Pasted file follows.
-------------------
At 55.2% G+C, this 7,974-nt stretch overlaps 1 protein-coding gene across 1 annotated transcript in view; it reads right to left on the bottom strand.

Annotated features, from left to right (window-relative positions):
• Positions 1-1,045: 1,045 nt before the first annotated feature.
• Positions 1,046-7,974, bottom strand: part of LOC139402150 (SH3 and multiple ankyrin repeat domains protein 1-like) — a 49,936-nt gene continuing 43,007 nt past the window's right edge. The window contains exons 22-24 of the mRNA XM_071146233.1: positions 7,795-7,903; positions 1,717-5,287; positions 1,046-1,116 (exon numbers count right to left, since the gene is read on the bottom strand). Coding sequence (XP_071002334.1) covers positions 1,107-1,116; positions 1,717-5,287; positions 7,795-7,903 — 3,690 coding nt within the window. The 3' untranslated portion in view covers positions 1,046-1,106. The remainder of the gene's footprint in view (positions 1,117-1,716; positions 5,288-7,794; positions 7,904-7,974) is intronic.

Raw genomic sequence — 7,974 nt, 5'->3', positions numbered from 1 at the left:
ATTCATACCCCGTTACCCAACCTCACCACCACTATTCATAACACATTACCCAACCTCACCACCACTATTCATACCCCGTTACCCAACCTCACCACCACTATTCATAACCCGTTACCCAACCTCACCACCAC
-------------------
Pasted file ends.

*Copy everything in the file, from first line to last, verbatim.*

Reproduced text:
At 55.2% G+C, this 7,974-nt stretch overlaps 1 protein-coding gene across 1 annotated transcript in view; it reads right to left on the bottom strand.

Annotated features, from left to right (window-relative positions):
• Positions 1-1,045: 1,045 nt before the first annotated feature.
• Positions 1,046-7,974, bottom strand: part of LOC139402150 (SH3 and multiple ankyrin repeat domains protein 1-like) — a 49,936-nt gene continuing 43,007 nt past the window's right edge. The window contains exons 22-24 of the mRNA XM_071146233.1: positions 7,795-7,903; positions 1,717-5,287; positions 1,046-1,116 (exon numbers count right to left, since the gene is read on the bottom strand). Coding sequence (XP_071002334.1) covers positions 1,107-1,116; positions 1,717-5,287; positions 7,795-7,903 — 3,690 coding nt within the window. The 3' untranslated portion in view covers positions 1,046-1,106. The remainder of the gene's footprint in view (positions 1,117-1,716; positions 5,288-7,794; positions 7,904-7,974) is intronic.

Raw genomic sequence — 7,974 nt, 5'->3', positions numbered from 1 at the left:
ATTCATACCCCGTTACCCAACCTCACCACCACTATTCATAACACATTACCCAACCTCACCACCACTATTCATACCCCGTTACCCAACCTCACCACCACTATTCATAACCCGTTACCCAACCTCACCACCAC